No end to consolidation

Mergers continue apace, albeit with a sharp deceleration of activity because of the credit crisis. NewsCorp took Dow Jones, Google took DoubleClick, Microsoft snapped up aQuantive, Yahoo! took Right Media, Microsoft took Yahoo!, Pfizer took Wyeth, Merck took Schering-Plough, InBev took Anheuser-Busch, Vodafone went for Hutchison Essar, Danone took Royal and Numico, Bank of America took Merrill Lynch, Carphone Warehouse took Best Buy and Thomson Corp merged with Reuters.

Consolidation among media owners also continues unabated. NewsCorp takes and disposes of DirecTV, Comcast tried to take Disney, Carlton and Granada merge to monopolise ITV and BSkyB takes a blocking stake.

Legislation has favoured more consolidation in the US and the UK, although recent events and changes in administrations may alter that. Even in Brazil, which has been fiercely protectionist, you can buy 30% of Globo or Editora Abril. And in Australia, recently introduced legislation relaxing media ownership rules triggered a media asset bidding frenzy. Germany allows foreign ownership of TV channels.

Italy concentrates further through the Gasparri Bill. Clients and media owners are not alone: retail consolidates, too. Morrison takes Safeway; Boots and Alliance merge and privatise shortly thereafter. In Latin America, Wal-Mart enters the north east of Brazil by acquiring part of Ahold’s interests, Lider consumes Carrefour’s Chilean interests, and Jumbo buys Disco in Argentina.

Rumours surround Wal-Mart and Carrefour and Home Depot and Kingfisher.

In line with the laws of big numbers, the challenge to Wal-Mart, Tesco and Home Depot will be how they can successfully manage expansion outside their home markets. Tesco already has over half its square footage outside Britain (but much less of its profits) and has sent its UK managing director to the West Coast to manage its US expansion as Fresh ’n Easy. It will not be simple; the demands are different and the model will be significantly based on rehabilitating blighted areas on the West Coast. And early signs are mixed.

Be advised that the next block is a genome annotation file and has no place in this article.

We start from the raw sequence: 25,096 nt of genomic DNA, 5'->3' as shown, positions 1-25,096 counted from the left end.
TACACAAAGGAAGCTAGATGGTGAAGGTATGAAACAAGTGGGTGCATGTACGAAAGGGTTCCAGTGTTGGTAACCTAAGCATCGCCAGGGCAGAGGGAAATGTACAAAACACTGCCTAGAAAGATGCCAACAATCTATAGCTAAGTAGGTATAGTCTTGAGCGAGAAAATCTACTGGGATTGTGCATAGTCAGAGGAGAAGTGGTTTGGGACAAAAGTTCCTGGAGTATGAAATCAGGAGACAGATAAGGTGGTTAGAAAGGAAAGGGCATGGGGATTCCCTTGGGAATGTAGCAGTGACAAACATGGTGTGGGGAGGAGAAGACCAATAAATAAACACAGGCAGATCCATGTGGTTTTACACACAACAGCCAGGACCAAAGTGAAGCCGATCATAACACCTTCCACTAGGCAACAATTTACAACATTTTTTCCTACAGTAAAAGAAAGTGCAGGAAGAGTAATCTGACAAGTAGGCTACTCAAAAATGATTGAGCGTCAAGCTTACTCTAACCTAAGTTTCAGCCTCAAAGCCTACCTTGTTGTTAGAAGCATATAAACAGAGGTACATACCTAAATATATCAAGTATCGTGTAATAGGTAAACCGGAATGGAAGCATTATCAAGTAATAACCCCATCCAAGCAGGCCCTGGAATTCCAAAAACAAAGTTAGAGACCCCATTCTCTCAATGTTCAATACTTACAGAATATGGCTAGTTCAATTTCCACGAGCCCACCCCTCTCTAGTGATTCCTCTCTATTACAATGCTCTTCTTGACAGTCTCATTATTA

As a result, it is no surprise that agencies are also consolidating. Certainly in the one area where there are big economies of scale – media buying – consolidation is significant. To negotiate with a Rupert Murdoch, Sumner Redstone, Mel Karmazin, Bob Iger or Jeff Zucker, larger scale is essential.

Media buying, or what we call Media Investment Management, is one of WPP’s fastest-growing businesses, driven by clients looking for media-buying efficiencies – rather than reductions in agency’s commissions. Like-for-like revenue growth in the last four years has consistently been well above WPP’s overall like-for-like growth. Often savings on gross media budgets of 5-10% are achievable.

Media savings are driving client centralisations and are a quick kill in showing efficiencies, as Nestlé and Unilever have shown. The traditional media owners are not only having to fend off disintermediation by new technologies, but the pricing pressure from significant consolidation of media budgets. But even on the creative side, voracious procurement departments and ill-judged price competition by agencies themselves are driving consolidation (the $100 million pitch win headline in AdAge or Campaign is more satisfying than real revenue). We have seen two of our competitors desperately write cheques or subsidise account pitches to the tune of $20 to $28 million to retain accounts globally or in the UK.

Technology and media M&A deals 2008

Target name Acquiror name Value of
Clearwire Corp Investor Group 3,200
Getty Images Inc Hellman & Friedman LLC 2,037
CNET Networks Inc CBS Corp 1,808
C&M Communications Co Ltd Kookmin Cable Investment Inc 1,463
TriZetto Group Inc Apax Partners Worldwide LLP 1,364
Teranet Income Fund Borealis Infrastructure Mgmt 1,218
Sony BMG Music Entertainment Sony Corp of America 1,200
Fast Search & Transfer ASA Microsoft Corp 1,191
Liberty Surf Groupe SA Illiad SA 1,135
Source: PricewaterhouseCoopers

Announced global M&A activity $tn

Announced global M&A activity $tn
Source: Thompson Financial, March 2008